NYCHA Tenants Battle Mold Alongside Covid
By Howie Hawkins
The US faces an unprecedented housing crisis due to lost income in the covid pandemic. Up to 40 million people face eviction because they are behind on rent. President Biden has extended the Center for Disease Control (CDC) eviction moratorium to March 31 by executive order and proposes to further extend the moratorium to September 30 along with $35 billion in assistance to struggling renters and homeless people in his covid relief package. But estimates of back rent owed by January are as high as $70 billion.
The CDC moratorium has loopholes, many court jurisdictions are disregarding it, and many are being evicted during the pandemic. The US Census Bureau’s weekly survey tracking the impacts of the covid pandemic currently finds that 34.2% of adults live in households that are not current on their rent or mortgage and are either very likely or somewhat likely to face eviction or foreclosure in the next two months.
Safety Problems in New York City Public Housing
For residents of the New York City Housing Authority (NYCHA), the crisis of safe and secure housing preceded the covid pandemic. NYCHA is the nation’s largest public housing authority by far. 326 projects with 175,000 units are officially home to 400,000 people. Most estimate the actual number of residents to be about 600,000 people because many family and extended-family members are not on the leases and officially counted.
Rent goes up with more people in the apartment. So many struggling families don’t report additional tenants in order to keep their rents down so they can pay for other essential needs. If these 200,000 people who are not counted on NYCHA leases were not living in the housing, they would be out on the streets and in the homeless shelters, multiplying the 80,000 New Yorkers who are already homeless.
NYCHA needed $32 billion in 2018 in additional funding to mitigate lead, mold, leaky roofs, disabled elevators, and broken boilers. 80% of tenants were without heat for some period during the winter of 2017-18. 83% of NYCHA units pose serious health risks to tenants.
Privatization Makes Safety Problems Worse
NYCHA is tens of billions of dollars short in funding to maintain safe housing because of decades of austerity budgets for public housing at the city, state, and federal levels. Instead of fighting to increase public housing budgets, federal and city officials have turned to privatizing the management of public housing units as a way to cover the shortfall in public funding with private investment. NYCHA calls this new dispensation a public/private partnership, but what it really means is the public pays and the private profits. Private investors want to maximize profit, which means minimizing investments to maintain safe housing conditions.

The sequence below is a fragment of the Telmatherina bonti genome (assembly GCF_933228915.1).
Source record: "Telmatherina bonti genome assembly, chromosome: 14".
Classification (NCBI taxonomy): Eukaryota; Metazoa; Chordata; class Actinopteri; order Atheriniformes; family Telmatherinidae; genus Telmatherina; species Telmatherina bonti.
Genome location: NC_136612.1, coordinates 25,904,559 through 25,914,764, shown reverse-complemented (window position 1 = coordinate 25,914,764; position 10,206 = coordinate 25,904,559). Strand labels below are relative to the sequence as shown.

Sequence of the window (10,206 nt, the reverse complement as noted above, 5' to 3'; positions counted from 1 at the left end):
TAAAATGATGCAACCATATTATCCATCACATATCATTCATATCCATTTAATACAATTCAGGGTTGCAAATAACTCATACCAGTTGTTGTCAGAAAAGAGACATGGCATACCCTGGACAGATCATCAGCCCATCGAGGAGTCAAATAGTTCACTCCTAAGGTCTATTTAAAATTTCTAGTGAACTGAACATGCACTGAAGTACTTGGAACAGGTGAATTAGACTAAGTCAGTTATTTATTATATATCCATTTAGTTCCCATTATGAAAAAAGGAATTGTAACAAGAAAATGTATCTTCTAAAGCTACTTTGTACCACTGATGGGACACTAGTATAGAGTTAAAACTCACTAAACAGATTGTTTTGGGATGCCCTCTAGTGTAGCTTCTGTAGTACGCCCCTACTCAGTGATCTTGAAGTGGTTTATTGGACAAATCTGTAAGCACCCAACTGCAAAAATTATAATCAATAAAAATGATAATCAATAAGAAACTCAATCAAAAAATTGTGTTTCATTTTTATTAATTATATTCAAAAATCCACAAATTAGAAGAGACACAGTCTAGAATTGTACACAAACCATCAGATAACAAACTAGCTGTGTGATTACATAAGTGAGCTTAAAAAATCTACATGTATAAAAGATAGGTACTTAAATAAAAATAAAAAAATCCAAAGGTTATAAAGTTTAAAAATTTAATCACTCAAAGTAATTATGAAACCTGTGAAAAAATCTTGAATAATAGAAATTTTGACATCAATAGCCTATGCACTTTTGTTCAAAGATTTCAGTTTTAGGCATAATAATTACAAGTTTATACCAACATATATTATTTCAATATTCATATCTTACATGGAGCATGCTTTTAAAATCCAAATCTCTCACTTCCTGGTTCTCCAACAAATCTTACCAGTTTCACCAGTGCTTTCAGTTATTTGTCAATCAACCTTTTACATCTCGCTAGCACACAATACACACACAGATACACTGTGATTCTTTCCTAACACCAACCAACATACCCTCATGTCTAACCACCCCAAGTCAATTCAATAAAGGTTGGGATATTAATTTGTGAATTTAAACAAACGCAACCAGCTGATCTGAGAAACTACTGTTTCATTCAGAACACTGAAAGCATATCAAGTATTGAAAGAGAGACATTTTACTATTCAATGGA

In New York City, the transfer of management of public housing to private sector landlords has been taking place under the Rental Assistance Demonstration, or RAD, program of the US Department of Housing and Urban Development, and the Permanent Affordability Commitment Together, or PACT, program of the de Blasio administration.
I discussed the deleterious impacts of these programs in New York City in more detail a year ago. An immediate issue now is mold removal.
NYCHA Resists Mold Remediation
Now NYCHA, doing the bidding of its private partners, is arguing in US District Court that the privatization of public housing apartments by Mayor de Blasio’s PACT program has released NYCHA of obligations to remediate mold in accordance with a Revised Consent Decree that was entered to settle a class action mold case.
The Revised Consent Decree governs the procedures and deadlines to remediate mold from public housing apartments. It came about after NYCHA refused to comply with the original Consent Decree. These consent decrees grew out of a complaint brought by plaintiffs in 2013 in the Baez case that sought US District Court intervention over NYCHA’s refusal to remediate mold that harmed tenants’ health.
NYCHA is asserting that it can abandon its obligations to rid public housing of mold because it is replacing Section 9 funding (public budget) with Section 8 funding (tenant vouchers) under RAD/PACT .
Public housing activists with Fight for NYCHA are demanding that where RAD conversion has occurred, the monies newly-raised from private developers should be expended in a manner worked out with local tenants’ councils to remediate the mold and other housing problems instead of being simply pocketed by these private developers.
New York City residents should contact their city councilors and push them to insist that RAD conversions provide mold remediation and overall safe housing conditions.